Come boys, I know there's kindly hearts among so good a crowd;
To be in such good company would make a deacon proud.
Give me a drink, that’s what I want. I'm out of funds you know,
 when I had cash to treat the gang, this lad was never slow.
What? You laugh as though you think, this pocket never held a sou,
I once was fixed as well, my boys, as any of you.
There thanks, that’s braced me nicely. God Bless you one and all.
 Next time I pass this good saloon, I'll make another call.
Give you a song? No, I can't do that. My singing days are past.
My voice is cracked, my throat's worn out, and my lungs are going fast.
Aye, give me another whiskey and I'll tell you what to do
 I'll tell you a funny story and in fact I'll promise two.
That I was ever a decent man, not one of you would think,
But I was, some four or five years back. Say, give me another drink.
Fill'er up, Joe, I want to put some life into this old frame.
Such little drinks, to a bum like meare miserably tame.
Five fingers, that's the scene, and corking and whiskey too,
Well, here's luck boys, and landlord, my best respects to you.
 You’ve treated me pretty kindly, and I'd like to tell you how,
I came to be this dirty sap, you see before you now.
As I told you once, I was a man with muscle, frame and health,
But for a blunder, ought have made considerable wealth.
I was a painter, not one that daubed on bricks or wood,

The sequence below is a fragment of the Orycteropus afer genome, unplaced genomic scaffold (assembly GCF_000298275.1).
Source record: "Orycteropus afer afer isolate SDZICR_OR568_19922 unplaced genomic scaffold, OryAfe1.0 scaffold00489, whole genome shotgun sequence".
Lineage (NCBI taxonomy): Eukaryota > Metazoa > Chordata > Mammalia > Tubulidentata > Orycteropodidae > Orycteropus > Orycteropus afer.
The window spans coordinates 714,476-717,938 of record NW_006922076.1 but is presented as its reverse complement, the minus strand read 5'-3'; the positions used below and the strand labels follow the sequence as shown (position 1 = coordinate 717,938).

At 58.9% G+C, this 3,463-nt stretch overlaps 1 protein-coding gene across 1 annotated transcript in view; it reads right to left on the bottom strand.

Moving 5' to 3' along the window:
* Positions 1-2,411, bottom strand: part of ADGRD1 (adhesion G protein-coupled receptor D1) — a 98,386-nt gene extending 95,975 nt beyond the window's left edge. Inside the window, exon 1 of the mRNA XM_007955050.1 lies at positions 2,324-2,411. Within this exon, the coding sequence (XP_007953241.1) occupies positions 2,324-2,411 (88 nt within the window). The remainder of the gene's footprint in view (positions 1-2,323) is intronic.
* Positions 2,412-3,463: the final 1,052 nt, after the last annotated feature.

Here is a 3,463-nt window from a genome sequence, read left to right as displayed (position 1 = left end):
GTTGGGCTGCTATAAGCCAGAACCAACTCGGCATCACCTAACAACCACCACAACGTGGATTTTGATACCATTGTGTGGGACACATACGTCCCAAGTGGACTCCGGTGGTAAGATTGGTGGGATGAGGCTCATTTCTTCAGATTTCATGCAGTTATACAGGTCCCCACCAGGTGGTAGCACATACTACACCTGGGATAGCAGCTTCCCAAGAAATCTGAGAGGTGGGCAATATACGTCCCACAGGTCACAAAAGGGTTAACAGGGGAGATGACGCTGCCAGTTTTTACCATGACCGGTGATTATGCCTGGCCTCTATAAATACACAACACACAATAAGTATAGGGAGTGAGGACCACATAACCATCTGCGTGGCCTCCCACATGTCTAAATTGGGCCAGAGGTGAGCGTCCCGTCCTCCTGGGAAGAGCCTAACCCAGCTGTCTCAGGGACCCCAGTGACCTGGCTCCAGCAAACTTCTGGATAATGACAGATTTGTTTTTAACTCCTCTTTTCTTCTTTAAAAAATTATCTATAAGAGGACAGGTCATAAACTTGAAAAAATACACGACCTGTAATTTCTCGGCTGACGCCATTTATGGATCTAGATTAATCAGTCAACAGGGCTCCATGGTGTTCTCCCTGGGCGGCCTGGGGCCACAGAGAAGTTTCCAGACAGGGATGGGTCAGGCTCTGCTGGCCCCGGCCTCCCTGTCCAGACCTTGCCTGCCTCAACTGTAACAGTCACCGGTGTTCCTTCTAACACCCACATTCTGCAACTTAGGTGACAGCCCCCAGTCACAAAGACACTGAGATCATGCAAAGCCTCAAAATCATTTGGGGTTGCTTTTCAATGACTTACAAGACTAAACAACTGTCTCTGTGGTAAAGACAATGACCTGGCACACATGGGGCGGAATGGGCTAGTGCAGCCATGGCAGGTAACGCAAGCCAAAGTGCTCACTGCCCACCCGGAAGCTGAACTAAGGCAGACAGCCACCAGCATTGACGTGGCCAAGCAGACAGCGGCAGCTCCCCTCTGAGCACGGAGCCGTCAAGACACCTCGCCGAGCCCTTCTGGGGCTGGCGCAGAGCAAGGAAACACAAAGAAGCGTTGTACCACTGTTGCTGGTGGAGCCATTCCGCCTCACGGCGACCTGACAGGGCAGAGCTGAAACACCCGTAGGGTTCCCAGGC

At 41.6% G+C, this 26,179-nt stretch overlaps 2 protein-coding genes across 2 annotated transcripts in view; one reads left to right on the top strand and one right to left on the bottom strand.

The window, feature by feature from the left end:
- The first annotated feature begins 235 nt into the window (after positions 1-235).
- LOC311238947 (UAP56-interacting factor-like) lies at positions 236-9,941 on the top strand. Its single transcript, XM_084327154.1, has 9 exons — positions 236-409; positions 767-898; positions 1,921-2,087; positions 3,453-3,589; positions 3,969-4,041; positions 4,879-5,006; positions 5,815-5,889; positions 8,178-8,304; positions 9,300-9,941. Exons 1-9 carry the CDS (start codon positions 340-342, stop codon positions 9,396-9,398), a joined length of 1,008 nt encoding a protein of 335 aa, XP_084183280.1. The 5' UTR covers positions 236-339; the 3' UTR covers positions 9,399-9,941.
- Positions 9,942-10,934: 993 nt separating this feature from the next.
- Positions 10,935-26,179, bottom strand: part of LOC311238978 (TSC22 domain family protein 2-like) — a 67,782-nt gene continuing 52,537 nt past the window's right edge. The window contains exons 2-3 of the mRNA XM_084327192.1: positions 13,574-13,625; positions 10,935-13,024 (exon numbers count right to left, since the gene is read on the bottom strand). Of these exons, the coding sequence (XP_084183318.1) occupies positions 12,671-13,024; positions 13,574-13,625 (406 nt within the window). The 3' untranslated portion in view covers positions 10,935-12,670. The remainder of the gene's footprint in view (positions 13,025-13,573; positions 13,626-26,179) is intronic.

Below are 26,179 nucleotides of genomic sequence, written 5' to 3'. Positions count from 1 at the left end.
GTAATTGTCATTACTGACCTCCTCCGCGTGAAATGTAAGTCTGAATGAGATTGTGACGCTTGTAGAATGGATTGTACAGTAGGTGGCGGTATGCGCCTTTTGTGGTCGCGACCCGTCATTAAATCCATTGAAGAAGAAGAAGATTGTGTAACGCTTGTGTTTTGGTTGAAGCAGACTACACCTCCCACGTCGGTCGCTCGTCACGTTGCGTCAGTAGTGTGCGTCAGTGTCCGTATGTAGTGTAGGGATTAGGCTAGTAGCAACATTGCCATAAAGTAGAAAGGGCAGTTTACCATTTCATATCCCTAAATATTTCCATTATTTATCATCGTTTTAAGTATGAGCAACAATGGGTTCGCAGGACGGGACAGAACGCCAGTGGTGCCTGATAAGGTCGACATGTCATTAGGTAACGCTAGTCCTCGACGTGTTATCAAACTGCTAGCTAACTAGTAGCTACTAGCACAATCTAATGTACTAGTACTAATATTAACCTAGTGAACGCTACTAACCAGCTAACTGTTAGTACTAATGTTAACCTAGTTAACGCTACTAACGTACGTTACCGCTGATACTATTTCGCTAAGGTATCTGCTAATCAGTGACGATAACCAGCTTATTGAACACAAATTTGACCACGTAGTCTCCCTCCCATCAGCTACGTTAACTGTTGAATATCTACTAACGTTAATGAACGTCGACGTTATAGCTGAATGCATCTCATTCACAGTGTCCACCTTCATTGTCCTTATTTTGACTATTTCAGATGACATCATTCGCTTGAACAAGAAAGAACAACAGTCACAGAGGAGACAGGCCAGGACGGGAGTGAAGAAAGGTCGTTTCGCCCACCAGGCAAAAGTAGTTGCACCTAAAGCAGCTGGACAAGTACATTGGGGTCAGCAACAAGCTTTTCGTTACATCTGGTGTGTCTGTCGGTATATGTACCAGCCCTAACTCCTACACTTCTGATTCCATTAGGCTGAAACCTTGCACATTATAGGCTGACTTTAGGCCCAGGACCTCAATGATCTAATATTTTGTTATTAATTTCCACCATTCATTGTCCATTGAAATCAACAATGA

But an artist, and for my age I was rated pretty good,
I worked hard at my canvas, and bidding fair to rise,
And gradually I saw, the star of fame before my eyes.
I made a picture, perhaps you've seen, it's called the “Chase of Fame.
”It brought me fifteen hundred pounds and added to my name. 
It was then I met a woman, now come the funny part;
With eyes that petrified my brain, and sank into my heart.
Why don't you laugh it's funny, that the vagabond you see
could ever have a woman and expect her love for me.
But it was so, and for a month or two, her smiles were freely given,
And when her loving lips touched mine, I thought I was in heaven.
Boys did you ever see a girl, for whom your soul you'd give,
With a form like Venus De Milo, too beautiful to live,
With eyes that would beat the Koh-i-noor,
And a wealth of chestnut hair?
If so, it was she, for boys there never was, another half so fair.
I was working on a portrait, one afternoon in May,
Of a fair haired boy, a friend of mine, who lived across the way.
My Madeline admired him, and much to my surprise,
She said she'd like to know the lad, who had such dreamy eyes.
She didn't take long to find him, before the month had flown,
My friend had stolen my darling, and I was left alone.
And ere a year of misery had passed above my head.